OPERA REVIEW : Verdi by the Numbers in Costa Mesa

TIMES MUSIC CRITIC

It hasn't been a good year for Verdi's "Un Ballo in Maschera."

The San Francisco Opera cranked out an indifferent production showcasing an ailing, second-rate cast. The mighty Met mustered a muddled monstrosity featuring should-be and would-be superstars, and toned down the theatrical excesses after a disastrous opening.

Wednesday night at the Orange County Performing Arts Center, Opera Pacific tried its hand. The local "Ballo" wasn't awful like the old one up North, and it wasn't embarrassing like the new one on the East Coast. It was merely dull and dutiful. Call it enlightened provincial.

As home-made--well, home-assembled--opera in Costa Mesa ends its fifth so-called season--do three works really constitute a season?--certain patterns are becoming clear. As led by David DiChiera, this company doesn't take chances.

It concentrates on the sing-along Italian and French repertory. Forget anything new, anything really old and anything German.

It borrows conventional, often flimsy sets and costumes from other cities, and usually populates them with minor stars and/or major nonentities. It engages conductors of moderate prowess to enforce order with an uneven ensemble, an under-rehearsed orchestra and a sometimes wayward chorus.

It engages second-string theatrical wizards to direct traffic. Forget the concept of a concept.

It encourages inadvertent mirth with clumsy, ill-timed, distracting supertitles. Thanks to the acoustical quirks of Segerstrom Hall--one dare not revive the evil specter of electronic amplification--it makes everything sound abnormally loud.

And so it was with "Ballo."

Zack Brown's relatively fancy, quasi-realistic decors came from Washington. They provided pretty pictures.

Anne Ewers, who had overseen entrances and exits for the San Francisco fiasco, was brought here to tell the participants where to come and where to go. Her most striking innovations proved awkwardly melodramatic: the grief-stricken soprano had to clutch her young son's doll while singing "Morro, ma prima in grazia," and the jealous baritone was made to point a gun at a bust of the king while snarling "Eri tu."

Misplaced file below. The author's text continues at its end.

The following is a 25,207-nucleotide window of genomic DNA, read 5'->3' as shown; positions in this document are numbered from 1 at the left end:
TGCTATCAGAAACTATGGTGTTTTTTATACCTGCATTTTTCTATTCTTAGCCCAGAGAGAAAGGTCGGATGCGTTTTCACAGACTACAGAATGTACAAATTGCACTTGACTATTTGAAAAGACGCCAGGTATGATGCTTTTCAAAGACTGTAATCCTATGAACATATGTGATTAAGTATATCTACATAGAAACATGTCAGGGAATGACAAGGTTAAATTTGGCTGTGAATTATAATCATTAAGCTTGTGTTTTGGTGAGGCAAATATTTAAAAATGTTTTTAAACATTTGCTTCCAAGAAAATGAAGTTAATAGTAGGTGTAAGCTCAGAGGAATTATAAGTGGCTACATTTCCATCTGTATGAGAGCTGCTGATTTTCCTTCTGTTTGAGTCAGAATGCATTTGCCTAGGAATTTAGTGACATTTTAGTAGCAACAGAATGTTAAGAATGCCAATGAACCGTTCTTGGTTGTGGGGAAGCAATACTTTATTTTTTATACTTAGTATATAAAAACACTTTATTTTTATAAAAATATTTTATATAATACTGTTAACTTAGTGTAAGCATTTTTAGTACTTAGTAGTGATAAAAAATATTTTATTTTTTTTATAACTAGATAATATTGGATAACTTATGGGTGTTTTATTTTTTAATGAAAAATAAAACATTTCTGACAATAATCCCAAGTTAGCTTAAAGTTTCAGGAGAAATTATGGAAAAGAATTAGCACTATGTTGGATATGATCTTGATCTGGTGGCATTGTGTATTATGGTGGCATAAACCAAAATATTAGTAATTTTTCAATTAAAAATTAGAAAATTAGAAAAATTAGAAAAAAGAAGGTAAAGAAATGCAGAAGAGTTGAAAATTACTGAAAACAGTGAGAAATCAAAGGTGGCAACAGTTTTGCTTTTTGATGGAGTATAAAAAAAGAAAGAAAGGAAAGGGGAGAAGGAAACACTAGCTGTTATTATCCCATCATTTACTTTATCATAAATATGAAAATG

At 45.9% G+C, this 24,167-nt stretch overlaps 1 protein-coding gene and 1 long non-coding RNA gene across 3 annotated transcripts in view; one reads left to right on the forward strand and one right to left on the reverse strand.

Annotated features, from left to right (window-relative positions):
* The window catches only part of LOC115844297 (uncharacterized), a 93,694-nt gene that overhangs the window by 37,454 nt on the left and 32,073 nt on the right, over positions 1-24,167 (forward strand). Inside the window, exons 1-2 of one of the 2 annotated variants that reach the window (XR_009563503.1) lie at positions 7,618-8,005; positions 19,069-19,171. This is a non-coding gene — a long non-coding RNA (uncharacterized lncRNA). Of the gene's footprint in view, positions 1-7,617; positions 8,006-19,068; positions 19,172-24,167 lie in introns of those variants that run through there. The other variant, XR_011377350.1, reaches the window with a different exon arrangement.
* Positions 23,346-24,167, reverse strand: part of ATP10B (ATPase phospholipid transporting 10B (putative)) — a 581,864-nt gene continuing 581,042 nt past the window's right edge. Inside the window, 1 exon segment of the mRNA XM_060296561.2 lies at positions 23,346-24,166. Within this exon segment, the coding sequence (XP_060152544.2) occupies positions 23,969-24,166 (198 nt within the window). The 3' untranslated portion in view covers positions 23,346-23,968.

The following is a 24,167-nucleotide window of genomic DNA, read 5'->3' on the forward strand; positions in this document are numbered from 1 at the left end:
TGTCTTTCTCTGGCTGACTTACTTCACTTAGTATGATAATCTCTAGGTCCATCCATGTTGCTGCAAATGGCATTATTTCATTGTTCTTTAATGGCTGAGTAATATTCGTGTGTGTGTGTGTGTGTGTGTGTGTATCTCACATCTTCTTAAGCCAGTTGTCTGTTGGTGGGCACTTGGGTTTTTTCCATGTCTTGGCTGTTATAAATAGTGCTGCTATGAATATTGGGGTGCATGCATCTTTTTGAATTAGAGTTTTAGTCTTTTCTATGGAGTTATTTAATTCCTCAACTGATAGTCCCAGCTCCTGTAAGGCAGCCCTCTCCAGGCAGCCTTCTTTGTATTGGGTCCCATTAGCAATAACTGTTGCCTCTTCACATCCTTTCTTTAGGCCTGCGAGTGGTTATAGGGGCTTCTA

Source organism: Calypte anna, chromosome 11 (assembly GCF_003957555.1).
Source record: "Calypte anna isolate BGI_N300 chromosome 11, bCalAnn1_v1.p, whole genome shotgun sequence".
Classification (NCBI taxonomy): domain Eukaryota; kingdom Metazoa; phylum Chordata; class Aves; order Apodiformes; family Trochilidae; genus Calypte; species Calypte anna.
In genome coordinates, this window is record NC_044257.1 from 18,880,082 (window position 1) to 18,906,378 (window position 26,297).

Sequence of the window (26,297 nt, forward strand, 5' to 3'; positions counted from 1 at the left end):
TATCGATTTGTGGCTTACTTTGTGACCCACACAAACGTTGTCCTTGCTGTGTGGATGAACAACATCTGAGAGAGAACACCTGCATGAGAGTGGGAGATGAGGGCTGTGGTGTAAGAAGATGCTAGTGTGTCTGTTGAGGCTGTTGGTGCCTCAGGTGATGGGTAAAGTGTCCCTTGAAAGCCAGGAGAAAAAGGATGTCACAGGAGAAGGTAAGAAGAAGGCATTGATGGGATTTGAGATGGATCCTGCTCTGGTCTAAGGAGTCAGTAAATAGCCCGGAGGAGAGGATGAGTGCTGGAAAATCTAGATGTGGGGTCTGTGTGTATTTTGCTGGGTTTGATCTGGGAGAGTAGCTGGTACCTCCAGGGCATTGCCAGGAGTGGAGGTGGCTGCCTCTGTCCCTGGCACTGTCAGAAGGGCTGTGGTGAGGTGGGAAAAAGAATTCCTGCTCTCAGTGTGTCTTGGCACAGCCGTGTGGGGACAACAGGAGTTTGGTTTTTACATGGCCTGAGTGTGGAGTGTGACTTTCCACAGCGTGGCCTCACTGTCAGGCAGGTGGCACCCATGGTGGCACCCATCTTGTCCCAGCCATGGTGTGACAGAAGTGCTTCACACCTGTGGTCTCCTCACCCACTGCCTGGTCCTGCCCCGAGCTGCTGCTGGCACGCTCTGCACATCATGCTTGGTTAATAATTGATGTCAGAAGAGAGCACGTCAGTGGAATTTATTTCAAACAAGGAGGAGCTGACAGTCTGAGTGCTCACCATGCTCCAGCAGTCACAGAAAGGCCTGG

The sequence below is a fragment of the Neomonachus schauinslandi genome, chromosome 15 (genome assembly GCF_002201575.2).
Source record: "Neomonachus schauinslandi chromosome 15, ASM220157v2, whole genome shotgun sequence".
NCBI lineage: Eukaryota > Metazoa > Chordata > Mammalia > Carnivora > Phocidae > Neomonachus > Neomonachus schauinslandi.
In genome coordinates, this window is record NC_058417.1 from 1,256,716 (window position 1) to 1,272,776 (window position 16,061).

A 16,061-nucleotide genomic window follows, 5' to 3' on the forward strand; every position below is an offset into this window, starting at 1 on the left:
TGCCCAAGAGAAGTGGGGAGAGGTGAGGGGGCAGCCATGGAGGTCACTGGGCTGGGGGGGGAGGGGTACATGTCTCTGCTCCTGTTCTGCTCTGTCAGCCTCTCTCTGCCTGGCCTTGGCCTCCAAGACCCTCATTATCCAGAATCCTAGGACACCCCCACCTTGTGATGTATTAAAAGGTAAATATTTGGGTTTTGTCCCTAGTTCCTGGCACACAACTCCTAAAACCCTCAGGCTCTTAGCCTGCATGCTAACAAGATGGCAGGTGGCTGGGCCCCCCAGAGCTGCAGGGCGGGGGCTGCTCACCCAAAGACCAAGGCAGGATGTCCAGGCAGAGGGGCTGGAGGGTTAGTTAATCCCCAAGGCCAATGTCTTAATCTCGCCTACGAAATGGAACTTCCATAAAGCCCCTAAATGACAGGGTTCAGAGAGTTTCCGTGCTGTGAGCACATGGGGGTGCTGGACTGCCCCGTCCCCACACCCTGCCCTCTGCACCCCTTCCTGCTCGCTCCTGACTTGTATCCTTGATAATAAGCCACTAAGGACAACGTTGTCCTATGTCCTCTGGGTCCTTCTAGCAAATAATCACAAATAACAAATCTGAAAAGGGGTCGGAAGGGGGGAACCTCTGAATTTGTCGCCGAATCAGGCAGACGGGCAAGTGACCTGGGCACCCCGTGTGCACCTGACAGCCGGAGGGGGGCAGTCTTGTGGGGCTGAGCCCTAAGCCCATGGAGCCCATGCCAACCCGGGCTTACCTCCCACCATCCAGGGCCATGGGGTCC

Stephen Ross, credited as lighting designer, managed two basic degrees of illumination: light and not-so light.

Louis Salemno, the rather primitive conductor, kept everything moving. Unfortunately, everything didn't always move the same way at the same time.

The principals semed left pretty much to their own devices. Some devices proved better than others.

Taro Ichihara, the most consistently successful participant, sang the music of King Gustavo (a.k.a. Riccardo) with uncommon sweetness, elegance and point, a few signs of strain at the top notwithstanding. His vocal sensitivity and concern for style made one want to overlook his histrionic restraint. He is, after all, a tenor.

Leona Mitchell left a mixed impression as Amelia. When she was good, she was very good indeed. She traced the arching spinto lines with heroic splendor, and she caressed the introspective climaxes with ravishing pianissimo tones. When she was bad, she swooped and all but screamed. In either case, she avoided characterization in favor of prima-donna poses.

Timothy Noble appeared as Anckarstrom (a.k.a. Renato) despite an indisposition. In a pre-curtain speech, DiChiera apologized for the baritone's "swollen vocal cords." Under the circumstances, one had to admire his valor, his fervor and his ability to husband impaired resources. One also had to wonder where his understudy was.

The remainder of the cast came from a lesser league. Cynthia Munzer's lightweight mezzo-soprano fell victim to the heavyweight music of Ulrica. Rosemary Bollin introduced a pudgy Oscarino whose promising coloratura soprano kept slipping in and out of focus.

There must be a better way.

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